• As more drivers are monitored, gradually, historical data gleaned from accident reports could be replaced by, for example, air bag deployments sensor information from insured drivers. The air bag deployment could be related to accident occurrence and severity and would make it unnecessary to acquire accident information from other sources such as accident reports from the police.
  • Granularity can be further increased by further analysis of recorded data about the vehicle. For example, there is possibly a correlation between driving behavior just prior to an accident and the probability of the accident happening. So if a driver is accelerating rapidly or changing lanes frequently, this may indicate increased probability of having an immediate accident.
  • In an embodiment of the present invention, once a database of insurance risk is established and maintained with current information, then commercial risk products can be created that map the associated driving risk to transportation elements. This product can be sold to municipalities and other entities responsible for safety on transportation networks.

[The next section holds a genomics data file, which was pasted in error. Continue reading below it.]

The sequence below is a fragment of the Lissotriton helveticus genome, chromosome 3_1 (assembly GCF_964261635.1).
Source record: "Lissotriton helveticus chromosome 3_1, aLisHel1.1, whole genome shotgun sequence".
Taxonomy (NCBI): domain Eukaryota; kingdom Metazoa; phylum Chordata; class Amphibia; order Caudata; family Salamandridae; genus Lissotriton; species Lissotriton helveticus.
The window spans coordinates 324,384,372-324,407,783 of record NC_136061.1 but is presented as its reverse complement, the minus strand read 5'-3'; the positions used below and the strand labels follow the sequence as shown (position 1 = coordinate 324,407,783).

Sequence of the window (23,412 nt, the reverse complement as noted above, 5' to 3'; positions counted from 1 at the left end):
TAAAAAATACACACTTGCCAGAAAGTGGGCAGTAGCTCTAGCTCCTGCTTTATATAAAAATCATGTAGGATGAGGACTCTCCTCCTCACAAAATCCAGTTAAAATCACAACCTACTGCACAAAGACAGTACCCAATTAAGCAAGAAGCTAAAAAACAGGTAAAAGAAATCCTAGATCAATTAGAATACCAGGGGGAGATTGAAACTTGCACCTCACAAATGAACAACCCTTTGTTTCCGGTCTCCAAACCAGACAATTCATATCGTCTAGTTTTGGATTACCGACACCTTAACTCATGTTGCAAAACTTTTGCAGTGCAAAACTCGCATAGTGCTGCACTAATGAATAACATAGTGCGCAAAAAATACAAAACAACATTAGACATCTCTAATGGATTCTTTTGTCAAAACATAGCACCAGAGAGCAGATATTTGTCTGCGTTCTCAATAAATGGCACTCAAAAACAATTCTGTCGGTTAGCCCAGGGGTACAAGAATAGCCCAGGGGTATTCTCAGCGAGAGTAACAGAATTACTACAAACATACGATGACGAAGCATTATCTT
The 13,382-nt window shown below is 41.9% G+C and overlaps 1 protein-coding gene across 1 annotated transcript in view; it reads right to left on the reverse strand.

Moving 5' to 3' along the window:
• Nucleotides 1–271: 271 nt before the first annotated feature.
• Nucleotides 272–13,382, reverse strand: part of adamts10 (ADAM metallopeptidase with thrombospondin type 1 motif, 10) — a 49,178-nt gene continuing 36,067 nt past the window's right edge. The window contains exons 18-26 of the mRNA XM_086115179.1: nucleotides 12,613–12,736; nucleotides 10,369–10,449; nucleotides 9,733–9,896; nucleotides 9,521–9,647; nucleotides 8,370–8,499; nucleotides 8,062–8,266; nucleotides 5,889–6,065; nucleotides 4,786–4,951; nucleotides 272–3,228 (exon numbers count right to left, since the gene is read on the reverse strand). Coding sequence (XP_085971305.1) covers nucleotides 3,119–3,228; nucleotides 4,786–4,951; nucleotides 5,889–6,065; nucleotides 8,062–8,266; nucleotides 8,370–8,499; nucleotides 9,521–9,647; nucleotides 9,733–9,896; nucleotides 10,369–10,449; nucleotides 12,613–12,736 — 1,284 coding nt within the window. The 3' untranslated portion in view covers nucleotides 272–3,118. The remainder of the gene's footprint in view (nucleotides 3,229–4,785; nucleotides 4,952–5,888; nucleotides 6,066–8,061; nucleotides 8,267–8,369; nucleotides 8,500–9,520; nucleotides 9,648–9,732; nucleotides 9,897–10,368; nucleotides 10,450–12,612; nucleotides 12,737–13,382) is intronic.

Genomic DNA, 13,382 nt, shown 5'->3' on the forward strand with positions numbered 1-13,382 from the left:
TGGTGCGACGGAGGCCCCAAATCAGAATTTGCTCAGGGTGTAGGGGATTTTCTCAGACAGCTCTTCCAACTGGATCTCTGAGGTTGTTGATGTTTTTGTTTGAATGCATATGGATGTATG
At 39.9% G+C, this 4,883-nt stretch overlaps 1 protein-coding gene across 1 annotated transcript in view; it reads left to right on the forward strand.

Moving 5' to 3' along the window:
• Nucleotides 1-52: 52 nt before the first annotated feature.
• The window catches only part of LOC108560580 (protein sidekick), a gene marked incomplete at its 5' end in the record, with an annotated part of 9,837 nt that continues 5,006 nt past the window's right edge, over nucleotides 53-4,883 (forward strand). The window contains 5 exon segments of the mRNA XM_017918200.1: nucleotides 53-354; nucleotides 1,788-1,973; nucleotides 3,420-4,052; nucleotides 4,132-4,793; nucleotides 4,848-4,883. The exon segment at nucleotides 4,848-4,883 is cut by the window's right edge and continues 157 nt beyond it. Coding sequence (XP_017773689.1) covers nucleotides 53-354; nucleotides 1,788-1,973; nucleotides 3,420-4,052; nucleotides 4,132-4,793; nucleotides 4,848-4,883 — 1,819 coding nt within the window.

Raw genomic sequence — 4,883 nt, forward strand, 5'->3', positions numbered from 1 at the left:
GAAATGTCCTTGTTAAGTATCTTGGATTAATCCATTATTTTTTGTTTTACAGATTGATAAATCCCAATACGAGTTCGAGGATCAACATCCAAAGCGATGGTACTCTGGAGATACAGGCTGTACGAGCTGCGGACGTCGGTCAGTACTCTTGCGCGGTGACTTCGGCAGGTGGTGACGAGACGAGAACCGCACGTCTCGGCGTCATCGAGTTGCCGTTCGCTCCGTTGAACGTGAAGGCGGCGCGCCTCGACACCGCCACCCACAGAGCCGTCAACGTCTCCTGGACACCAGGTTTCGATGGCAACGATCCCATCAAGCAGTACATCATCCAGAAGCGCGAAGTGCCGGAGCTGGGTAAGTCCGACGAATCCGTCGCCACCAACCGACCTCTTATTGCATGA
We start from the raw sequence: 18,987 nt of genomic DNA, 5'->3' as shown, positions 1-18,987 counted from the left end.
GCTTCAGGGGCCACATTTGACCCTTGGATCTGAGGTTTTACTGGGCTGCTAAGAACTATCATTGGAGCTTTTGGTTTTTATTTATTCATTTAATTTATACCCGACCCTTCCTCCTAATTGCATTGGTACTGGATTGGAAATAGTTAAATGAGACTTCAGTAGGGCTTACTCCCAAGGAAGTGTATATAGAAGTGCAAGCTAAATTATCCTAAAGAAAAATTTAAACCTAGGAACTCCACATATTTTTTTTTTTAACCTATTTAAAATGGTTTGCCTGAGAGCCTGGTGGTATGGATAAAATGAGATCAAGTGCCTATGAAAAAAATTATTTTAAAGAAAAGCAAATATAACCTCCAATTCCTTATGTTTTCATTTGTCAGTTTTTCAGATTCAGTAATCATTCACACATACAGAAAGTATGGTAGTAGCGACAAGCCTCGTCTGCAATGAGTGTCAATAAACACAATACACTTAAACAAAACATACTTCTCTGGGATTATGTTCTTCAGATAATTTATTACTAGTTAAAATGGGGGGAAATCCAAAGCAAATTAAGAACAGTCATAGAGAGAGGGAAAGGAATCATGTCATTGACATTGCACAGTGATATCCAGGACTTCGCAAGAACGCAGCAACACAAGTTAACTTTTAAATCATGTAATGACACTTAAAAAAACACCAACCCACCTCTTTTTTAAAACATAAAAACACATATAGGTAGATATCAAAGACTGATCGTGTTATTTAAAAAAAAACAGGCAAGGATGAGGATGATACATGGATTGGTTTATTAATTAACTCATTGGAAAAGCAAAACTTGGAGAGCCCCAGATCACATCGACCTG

• Yet another embodiment of the present invention is a method to reduce driver/insurance risk utilizing one of the above described risk and driver habit databases and monitoring of a driver activities and habits in real-time. The system utilizes a navigation device located in a vehicle. The navigation device is either in communication with a risk database and a driving habits database or the databases are stored within the navigation device. The navigation device can be integral to the vehicle, a stand-alone device or software implemented on a computer, smartphone or tablet device. Generally location is determined by a GPS which is part of the navigation device. Based on former analysis and part of the driver habits database, the system pre-determines routes that the driver in question has historically taken. It further determines the propensity of the driver to deviate from safe driving habits such as driving faster than the speed limit or swerving in the other lane or using a mobile phone (as determined from blue-tooth usage for example).